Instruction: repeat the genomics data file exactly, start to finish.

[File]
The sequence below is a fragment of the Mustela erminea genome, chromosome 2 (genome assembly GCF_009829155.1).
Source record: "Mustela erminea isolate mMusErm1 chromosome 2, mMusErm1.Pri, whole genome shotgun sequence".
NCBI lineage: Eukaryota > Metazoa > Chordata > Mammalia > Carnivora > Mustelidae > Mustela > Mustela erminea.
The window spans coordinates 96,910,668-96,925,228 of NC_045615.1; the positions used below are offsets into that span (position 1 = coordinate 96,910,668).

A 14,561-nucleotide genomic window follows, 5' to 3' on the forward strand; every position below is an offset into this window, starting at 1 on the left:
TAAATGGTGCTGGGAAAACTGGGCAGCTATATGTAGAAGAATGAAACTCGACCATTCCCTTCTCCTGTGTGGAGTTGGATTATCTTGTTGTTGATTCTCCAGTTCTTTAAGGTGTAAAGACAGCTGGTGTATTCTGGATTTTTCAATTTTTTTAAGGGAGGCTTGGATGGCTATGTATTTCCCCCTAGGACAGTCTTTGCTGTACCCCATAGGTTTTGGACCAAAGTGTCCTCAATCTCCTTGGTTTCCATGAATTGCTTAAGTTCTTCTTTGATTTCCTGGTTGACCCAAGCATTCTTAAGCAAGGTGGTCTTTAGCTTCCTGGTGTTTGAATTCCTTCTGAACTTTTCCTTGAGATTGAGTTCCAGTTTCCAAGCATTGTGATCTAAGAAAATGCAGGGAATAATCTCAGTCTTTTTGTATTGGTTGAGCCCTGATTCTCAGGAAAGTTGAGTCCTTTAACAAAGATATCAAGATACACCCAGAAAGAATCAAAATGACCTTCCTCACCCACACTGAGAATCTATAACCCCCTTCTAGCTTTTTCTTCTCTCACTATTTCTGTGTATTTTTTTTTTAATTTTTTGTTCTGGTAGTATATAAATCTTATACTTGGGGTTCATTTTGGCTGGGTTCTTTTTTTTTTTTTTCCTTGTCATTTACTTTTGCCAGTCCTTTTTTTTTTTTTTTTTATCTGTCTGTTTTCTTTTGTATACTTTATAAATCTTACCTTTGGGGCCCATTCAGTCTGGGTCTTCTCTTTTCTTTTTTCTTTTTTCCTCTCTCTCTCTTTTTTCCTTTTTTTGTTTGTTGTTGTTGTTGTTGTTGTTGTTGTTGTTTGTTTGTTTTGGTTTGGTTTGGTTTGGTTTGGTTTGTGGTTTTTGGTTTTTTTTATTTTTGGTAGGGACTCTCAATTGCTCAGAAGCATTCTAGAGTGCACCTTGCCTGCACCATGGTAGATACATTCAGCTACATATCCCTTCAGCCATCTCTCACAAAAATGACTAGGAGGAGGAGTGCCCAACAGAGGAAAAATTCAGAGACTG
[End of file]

The sequence below is a fragment of the Mustela erminea genome, chromosome 2 (genome assembly GCF_009829155.1).
Source record: "Mustela erminea isolate mMusErm1 chromosome 2, mMusErm1.Pri, whole genome shotgun sequence".
NCBI lineage: Eukaryota > Metazoa > Chordata > Mammalia > Carnivora > Mustelidae > Mustela > Mustela erminea.
The window spans coordinates 96,910,668-96,925,228 of NC_045615.1; the positions used below are offsets into that span (position 1 = coordinate 96,910,668).

A 14,561-nucleotide genomic window follows, 5' to 3' on the forward strand; every position below is an offset into this window, starting at 1 on the left:
TAAATGGTGCTGGGAAAACTGGGCAGCTATATGTAGAAGAATGAAACTCGACCATTCCCTTCTCCTGTGTGGAGTTGGATTATCTTGTTGTTGATTCTCCAGTTCTTTAAGGTGTAAAGACAGCTGGTGTATTCTGGATTTTTCAATTTTTTTAAGGGAGGCTTGGATGGCTATGTATTTCCCCCTAGGACAGTCTTTGCTGTACCCCATAGGTTTTGGACCAAAGTGTCCTCAATCTCCTTGGTTTCCATGAATTGCTTAAGTTCTTCTTTGATTTCCTGGTTGACCCAAGCATTCTTAAGCAAGGTGGTCTTTAGCTTCCTGGTGTTTGAATTCCTTCTGAACTTTTCCTTGAGATTGAGTTCCAGTTTCCAAGCATTGTGATCTAAGAAAATGCAGGGAATAATCTCAGTCTTTTTGTATTGGTTGAGCCCTGATTCTCAGGAAAGTTGAGTCCTTTAACAAAGATATCAAGATACACCCAGAAAGAATCAAAATGACCTTCCTCACCCACACTGAGAATCTATAACCCCCTTCTAGCTTTTTCTTCTCTCACTATTTCTGTGTATTTTTTTTTTAATTTTTTGTTCTGGTAGTATATAAATCTTATACTTGGGGTTCATTTTGGCTGGGTTCTTTTTTTTTTTTTTCCTTGTCATTTACTTTTGCCAGTCCTTTTTTTTTTTTTTTTTATCTGTCTGTTTTCTTTTGTATACTTTATAAATCTTACCTTTGGGGCCCATTCAGTCTGGGTCTTCTCTTTTCTTTTTTCTTTTTTCCTCTCTCTCTCTTTTTTCCTTTTTTTGTTTGTTGTTGTTGTTGTTGTTGTTGTTGTTGTTTGTTTGTTTTGGTTTGGTTTGGTTTGGTTTGGTTTGTGGTTTTTGGTTTTTTTTATTTTTGGTAGGGACTCTCAATTGCTCAGAAGCATTCTAGAGTGCACCTTGCCTGCACCATGGTAGATACATTCAGCTACATATCCCTTCAGCCATCTCTCACAAAAATGACTAGGAGGAGGAGTGCCCAACAGAGGAAAAATTCAGAGACTG